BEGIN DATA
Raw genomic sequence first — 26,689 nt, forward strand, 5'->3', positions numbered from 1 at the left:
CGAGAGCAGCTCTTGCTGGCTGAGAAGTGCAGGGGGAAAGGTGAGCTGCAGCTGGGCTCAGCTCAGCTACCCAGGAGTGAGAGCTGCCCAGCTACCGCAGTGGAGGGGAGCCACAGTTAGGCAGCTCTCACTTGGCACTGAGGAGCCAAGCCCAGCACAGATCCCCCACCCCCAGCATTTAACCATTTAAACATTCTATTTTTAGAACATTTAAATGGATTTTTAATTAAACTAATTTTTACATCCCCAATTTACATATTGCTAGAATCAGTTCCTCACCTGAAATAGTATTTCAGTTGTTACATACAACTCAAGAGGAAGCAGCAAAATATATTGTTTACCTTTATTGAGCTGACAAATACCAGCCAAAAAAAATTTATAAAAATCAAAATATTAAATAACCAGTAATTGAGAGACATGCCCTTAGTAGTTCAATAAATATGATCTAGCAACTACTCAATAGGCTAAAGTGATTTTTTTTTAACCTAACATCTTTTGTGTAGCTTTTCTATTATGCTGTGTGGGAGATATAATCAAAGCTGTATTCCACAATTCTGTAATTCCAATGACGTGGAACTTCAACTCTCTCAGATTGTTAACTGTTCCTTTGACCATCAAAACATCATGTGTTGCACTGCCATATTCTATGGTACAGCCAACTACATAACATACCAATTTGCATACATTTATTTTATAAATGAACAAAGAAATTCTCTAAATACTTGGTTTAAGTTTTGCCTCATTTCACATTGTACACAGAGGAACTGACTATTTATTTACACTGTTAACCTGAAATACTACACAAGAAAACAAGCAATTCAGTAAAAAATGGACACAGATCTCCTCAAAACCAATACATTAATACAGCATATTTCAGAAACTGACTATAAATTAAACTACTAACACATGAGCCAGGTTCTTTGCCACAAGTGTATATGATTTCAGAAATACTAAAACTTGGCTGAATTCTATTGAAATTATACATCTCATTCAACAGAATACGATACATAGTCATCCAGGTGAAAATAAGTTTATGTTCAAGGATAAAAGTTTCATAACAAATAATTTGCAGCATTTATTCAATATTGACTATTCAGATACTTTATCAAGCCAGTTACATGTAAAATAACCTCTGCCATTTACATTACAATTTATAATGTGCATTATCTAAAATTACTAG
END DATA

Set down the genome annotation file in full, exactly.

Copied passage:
Raw genomic sequence first — 26,689 nt, forward strand, 5'->3', positions numbered from 1 at the left:
CGAGAGCAGCTCTTGCTGGCTGAGAAGTGCAGGGGGAAAGGTGAGCTGCAGCTGGGCTCAGCTCAGCTACCCAGGAGTGAGAGCTGCCCAGCTACCGCAGTGGAGGGGAGCCACAGTTAGGCAGCTCTCACTTGGCACTGAGGAGCCAAGCCCAGCACAGATCCCCCACCCCCAGCATTTAACCATTTAAACATTCTATTTTTAGAACATTTAAATGGATTTTTAATTAAACTAATTTTTACATCCCCAATTTACATATTGCTAGAATCAGTTCCTCACCTGAAATAGTATTTCAGTTGTTACATACAACTCAAGAGGAAGCAGCAAAATATATTGTTTACCTTTATTGAGCTGACAAATACCAGCCAAAAAAAATTTATAAAAATCAAAATATTAAATAACCAGTAATTGAGAGACATGCCCTTAGTAGTTCAATAAATATGATCTAGCAACTACTCAATAGGCTAAAGTGATTTTTTTTTAACCTAACATCTTTTGTGTAGCTTTTCTATTATGCTGTGTGGGAGATATAATCAAAGCTGTATTCCACAATTCTGTAATTCCAATGACGTGGAACTTCAACTCTCTCAGATTGTTAACTGTTCCTTTGACCATCAAAACATCATGTGTTGCACTGCCATATTCTATGGTACAGCCAACTACATAACATACCAATTTGCATACATTTATTTTATAAATGAACAAAGAAATTCTCTAAATACTTGGTTTAAGTTTTGCCTCATTTCACATTGTACACAGAGGAACTGACTATTTATTTACACTGTTAACCTGAAATACTACACAAGAAAACAAGCAATTCAGTAAAAAATGGACACAGATCTCCTCAAAACCAATACATTAATACAGCATATTTCAGAAACTGACTATAAATTAAACTACTAACACATGAGCCAGGTTCTTTGCCACAAGTGTATATGATTTCAGAAATACTAAAACTTGGCTGAATTCTATTGAAATTATACATCTCATTCAACAGAATACGATACATAGTCATCCAGGTGAAAATAAGTTTATGTTCAAGGATAAAAGTTTCATAACAAATAATTTGCAGCATTTATTCAATATTGACTATTCAGATACTTTATCAAGCCAGTTACATGTAAAATAACCTCTGCCATTTACATTACAATTTATAATGTGCATTATCTAAAATTACTAG